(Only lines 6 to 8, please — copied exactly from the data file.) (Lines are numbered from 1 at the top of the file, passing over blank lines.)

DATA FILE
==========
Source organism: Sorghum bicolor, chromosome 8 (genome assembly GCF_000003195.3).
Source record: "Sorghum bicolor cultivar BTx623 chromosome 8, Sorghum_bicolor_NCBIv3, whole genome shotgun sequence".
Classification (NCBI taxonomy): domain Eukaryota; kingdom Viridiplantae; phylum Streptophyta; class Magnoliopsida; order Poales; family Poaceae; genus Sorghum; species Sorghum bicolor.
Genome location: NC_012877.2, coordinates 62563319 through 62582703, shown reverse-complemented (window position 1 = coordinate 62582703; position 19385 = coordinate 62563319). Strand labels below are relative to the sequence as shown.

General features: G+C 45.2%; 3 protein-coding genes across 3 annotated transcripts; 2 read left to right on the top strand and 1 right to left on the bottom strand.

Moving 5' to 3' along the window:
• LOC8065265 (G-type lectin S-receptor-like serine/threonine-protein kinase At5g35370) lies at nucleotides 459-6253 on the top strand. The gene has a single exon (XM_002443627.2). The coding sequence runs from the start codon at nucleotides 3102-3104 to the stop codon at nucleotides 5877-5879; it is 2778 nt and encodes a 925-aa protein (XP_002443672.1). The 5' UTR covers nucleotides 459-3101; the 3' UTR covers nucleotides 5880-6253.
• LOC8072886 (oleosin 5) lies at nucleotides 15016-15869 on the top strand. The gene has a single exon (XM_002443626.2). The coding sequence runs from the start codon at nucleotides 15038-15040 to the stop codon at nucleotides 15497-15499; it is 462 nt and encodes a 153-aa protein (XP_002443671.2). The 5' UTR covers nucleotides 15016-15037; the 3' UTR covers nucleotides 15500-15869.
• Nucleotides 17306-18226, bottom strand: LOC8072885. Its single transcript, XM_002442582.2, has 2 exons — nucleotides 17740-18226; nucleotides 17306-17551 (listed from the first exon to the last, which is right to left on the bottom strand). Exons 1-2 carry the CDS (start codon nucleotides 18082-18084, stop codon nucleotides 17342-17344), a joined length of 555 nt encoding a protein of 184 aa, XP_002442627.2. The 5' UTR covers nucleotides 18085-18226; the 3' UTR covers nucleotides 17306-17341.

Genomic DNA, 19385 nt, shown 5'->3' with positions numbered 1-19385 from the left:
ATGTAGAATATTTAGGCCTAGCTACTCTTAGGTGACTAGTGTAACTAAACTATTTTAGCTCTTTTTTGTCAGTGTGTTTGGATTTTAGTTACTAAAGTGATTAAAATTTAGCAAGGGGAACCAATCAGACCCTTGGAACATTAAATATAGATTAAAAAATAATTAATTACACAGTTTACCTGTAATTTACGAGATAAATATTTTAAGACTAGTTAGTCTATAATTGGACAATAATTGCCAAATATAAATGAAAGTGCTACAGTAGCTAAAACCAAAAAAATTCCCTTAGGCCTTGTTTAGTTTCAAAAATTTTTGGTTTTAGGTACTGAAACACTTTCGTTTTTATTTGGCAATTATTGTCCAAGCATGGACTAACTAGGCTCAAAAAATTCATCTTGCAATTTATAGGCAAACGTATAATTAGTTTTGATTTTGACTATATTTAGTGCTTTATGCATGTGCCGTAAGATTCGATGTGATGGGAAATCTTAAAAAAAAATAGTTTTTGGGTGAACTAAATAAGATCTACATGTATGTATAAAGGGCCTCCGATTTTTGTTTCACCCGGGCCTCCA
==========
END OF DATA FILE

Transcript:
Moving 5' to 3' along the window:
• LOC8065265 (G-type lectin S-receptor-like serine/threonine-protein kinase At5g35370) lies at nucleotides 459-6253 on the top strand. The gene has a single exon (XM_002443627.2). The coding sequence runs from the start codon at nucleotides 3102-3104 to the stop codon at nucleotides 5877-5879; it is 2778 nt and encodes a 925-aa protein (XP_002443672.1). The 5' UTR covers nucleotides 459-3101; the 3' UTR covers nucleotides 5880-6253.
• LOC8072886 (oleosin 5) lies at nucleotides 15016-15869 on the top strand. The gene has a single exon (XM_002443626.2). The coding sequence runs from the start codon at nucleotides 15038-15040 to the stop codon at nucleotides 15497-15499; it is 462 nt and encodes a 153-aa protein (XP_002443671.2). The 5' UTR covers nucleotides 15016-15037; the 3' UTR covers nucleotides 15500-15869.